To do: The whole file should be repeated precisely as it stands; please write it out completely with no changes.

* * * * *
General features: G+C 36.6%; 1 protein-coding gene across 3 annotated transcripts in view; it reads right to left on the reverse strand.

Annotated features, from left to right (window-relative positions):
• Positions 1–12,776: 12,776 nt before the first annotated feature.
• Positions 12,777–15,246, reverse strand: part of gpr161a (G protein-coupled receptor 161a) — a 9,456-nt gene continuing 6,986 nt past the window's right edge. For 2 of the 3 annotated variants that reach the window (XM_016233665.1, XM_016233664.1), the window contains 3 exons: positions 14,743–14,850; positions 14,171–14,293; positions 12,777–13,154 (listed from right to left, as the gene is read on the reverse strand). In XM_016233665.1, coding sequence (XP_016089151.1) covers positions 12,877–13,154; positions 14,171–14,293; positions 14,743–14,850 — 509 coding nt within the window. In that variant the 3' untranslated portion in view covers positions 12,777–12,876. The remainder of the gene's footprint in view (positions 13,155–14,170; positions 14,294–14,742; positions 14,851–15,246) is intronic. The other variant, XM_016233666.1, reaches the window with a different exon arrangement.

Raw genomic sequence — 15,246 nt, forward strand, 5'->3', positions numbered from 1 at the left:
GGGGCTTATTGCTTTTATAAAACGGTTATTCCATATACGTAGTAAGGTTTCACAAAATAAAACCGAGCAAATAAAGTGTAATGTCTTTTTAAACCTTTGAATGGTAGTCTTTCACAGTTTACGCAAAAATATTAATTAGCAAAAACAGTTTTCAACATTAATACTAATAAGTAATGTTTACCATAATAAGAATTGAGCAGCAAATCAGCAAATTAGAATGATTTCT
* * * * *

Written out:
General features: G+C 36.6%; 1 protein-coding gene across 3 annotated transcripts in view; it reads right to left on the reverse strand.

Annotated features, from left to right (window-relative positions):
• Positions 1–12,776: 12,776 nt before the first annotated feature.
• Positions 12,777–15,246, reverse strand: part of gpr161a (G protein-coupled receptor 161a) — a 9,456-nt gene continuing 6,986 nt past the window's right edge. For 2 of the 3 annotated variants that reach the window (XM_016233665.1, XM_016233664.1), the window contains 3 exons: positions 14,743–14,850; positions 14,171–14,293; positions 12,777–13,154 (listed from right to left, as the gene is read on the reverse strand). In XM_016233665.1, coding sequence (XP_016089151.1) covers positions 12,877–13,154; positions 14,171–14,293; positions 14,743–14,850 — 509 coding nt within the window. In that variant the 3' untranslated portion in view covers positions 12,777–12,876. The remainder of the gene's footprint in view (positions 13,155–14,170; positions 14,294–14,742; positions 14,851–15,246) is intronic. The other variant, XM_016233666.1, reaches the window with a different exon arrangement.

Raw genomic sequence — 15,246 nt, forward strand, 5'->3', positions numbered from 1 at the left:
GGGGCTTATTGCTTTTATAAAACGGTTATTCCATATACGTAGTAAGGTTTCACAAAATAAAACCGAGCAAATAAAGTGTAATGTCTTTTTAAACCTTTGAATGGTAGTCTTTCACAGTTTACGCAAAAATATTAATTAGCAAAAACAGTTTTCAACATTAATACTAATAAGTAATGTTTACCATAATAAGAATTGAGCAGCAAATCAGCAAATTAGAATGATTTCT